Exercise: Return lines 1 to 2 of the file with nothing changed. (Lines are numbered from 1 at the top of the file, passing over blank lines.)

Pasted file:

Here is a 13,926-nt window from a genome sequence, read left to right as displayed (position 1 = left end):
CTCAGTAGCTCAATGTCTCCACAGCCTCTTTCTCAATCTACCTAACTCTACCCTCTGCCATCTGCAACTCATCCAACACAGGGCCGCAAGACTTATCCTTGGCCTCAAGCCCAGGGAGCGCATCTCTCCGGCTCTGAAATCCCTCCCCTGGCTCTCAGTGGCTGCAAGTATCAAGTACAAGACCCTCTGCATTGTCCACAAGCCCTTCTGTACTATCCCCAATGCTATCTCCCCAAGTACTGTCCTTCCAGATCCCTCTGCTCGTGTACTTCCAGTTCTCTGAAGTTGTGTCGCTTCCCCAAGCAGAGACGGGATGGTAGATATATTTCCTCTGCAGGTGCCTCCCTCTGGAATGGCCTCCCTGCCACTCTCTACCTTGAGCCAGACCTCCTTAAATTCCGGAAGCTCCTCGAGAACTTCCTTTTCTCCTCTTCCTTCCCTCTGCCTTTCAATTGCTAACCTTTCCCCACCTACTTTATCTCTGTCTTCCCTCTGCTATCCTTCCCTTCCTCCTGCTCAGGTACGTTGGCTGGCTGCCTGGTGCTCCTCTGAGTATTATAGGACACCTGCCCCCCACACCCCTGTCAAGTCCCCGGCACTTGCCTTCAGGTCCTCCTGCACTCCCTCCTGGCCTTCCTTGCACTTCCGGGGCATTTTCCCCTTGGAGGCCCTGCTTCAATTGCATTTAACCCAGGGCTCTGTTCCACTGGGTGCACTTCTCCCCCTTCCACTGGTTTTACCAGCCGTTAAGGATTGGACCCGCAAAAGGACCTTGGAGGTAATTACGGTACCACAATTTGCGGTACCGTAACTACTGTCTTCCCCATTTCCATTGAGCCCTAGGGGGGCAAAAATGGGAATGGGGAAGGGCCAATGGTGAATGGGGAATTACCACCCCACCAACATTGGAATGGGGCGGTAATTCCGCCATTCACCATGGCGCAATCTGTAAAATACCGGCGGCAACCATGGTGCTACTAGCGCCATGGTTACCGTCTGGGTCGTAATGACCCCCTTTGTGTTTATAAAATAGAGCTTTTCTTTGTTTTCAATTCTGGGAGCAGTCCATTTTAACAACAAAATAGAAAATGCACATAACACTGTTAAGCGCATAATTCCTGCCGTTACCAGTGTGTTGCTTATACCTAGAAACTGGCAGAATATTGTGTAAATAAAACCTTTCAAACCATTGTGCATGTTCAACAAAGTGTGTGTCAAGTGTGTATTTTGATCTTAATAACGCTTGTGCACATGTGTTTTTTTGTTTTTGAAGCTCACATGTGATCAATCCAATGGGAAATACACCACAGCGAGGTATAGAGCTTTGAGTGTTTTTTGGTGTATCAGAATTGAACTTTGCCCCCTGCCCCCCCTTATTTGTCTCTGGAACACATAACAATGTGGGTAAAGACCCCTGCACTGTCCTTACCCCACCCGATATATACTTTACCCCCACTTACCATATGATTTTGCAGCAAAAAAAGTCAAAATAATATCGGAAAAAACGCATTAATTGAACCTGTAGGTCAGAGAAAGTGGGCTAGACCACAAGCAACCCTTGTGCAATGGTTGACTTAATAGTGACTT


Here is a 13,926-nt window from a genome sequence, read left to right as displayed (position 1 = left end):
CTCAGTAGCTCAATGTCTCCACAGCCTCTTTCTCAATCTACCTAACTCTACCCTCTGCCATCTGCAACTCATCCAACACAGGGCCGCAAGACTTATCCTTGGCCTCAAGCCCAGGGAGCGCATCTCTCCGGCTCTGAAATCCCTCCCCTGGCTCTCAGTGGCTGCAAGTATCAAGTACAAGACCCTCTGCATTGTCCACAAGCCCTTCTGTACTATCCCCAATGCTATCTCCCCAAGTACTGTCCTTCCAGATCCCTCTGCTCGTGTACTTCCAGTTCTCTGAAGTTGTGTCGCTTCCCCAAGCAGAGACGGGATGGTAGATATATTTCCTCTGCAGGTGCCTCCCTCTGGAATGGCCTCCCTGCCACTCTCTACCTTGAGCCAGACCTCCTTAAATTCCGGAAGCTCCTCGAGAACTTCCTTTTCTCCTCTTCCTTCCCTCTGCCTTTCAATTGCTAACCTTTCCCCACCTACTTTATCTCTGTCTTCCCTCTGCTATCCTTCCCTTCCTCCTGCTCAGGTACGTTGGCTGGCTGCCTGGTGCTCCTCTGAGTATTATAGGACACCTGCCCCCCACACCCCTGTCAAGTCCCCGGCACTTGCCTTCAGGTCCTCCTGCACTCCCTCCTGGCCTTCCTTGCACTTCCGGGGCATTTTCCCCTTGGAGGCCCTGCTTCAATTGCATTTAACCCAGGGCTCTGTTCCACTGGGTGCACTTCTCCCCCTTCCACTGGTTTTACCAGCCGTTAAGGATTGGACCCGCAAAAGGACCTTGGAGGTAATTACGGTACCACAATTTGCGGTACCGTAACTACTGTCTTCCCCATTTCCATTGAGCCCTAGGGGGGCAAAAATGGGAATGGGGAAGGGCCAATGGTGAATGGGGAATTACCACCCCACCAACATTGGAATGGGGCGGTAATTCCGCCATTCACCATGGCGCAATCTGTAAAATACCGGCGGCAACCATGGTGCTACTAGCGCCATGGTTACCGTCTGGGTCGTAATGACCCCCTTTGTGTTTATAAAATAGAGCTTTTCTTTGTTTTCAATTCTGGGAGCAGTCCATTTTAACAACAAAATAGAAAATGCACATAACACTGTTAAGCGCATAATTCCTGCCGTTACCAGTGTGTTGCTTATACCTAGAAACTGGCAGAATATTGTGTAAATAAAACCTTTCAAACCATTGTGCATGTTCAACAAAGTGTGTGTCAAGTGTGTATTTTGATCTTAATAACGCTTGTGCACATGTGTTTTTTTGTTTTTGAAGCTCACATGTGATCAATCCAATGGGAAATACACCACAGCGAGGTATAGAGCTTTGAGTGTTTTTTGGTGTATCAGAATTGAACTTTGCCCCCTGCCCCCCCTTATTTGTCTCTGGAACACATAACAATGTGGGTAAAGACCCCTGCACTGTCCTTACCCCACCCGATATATACTTTACCCCCACTTACCATATGATTTTGCAGCAAAAAAAGTCAAAATAATATCGGAAAAAACGCATTAATTGAACCTGTAGGTCAGAGAAAGTGGGCTAGACCACAAGCAACCCTTGTGCAATGGTTGACTTAATAGTGACTT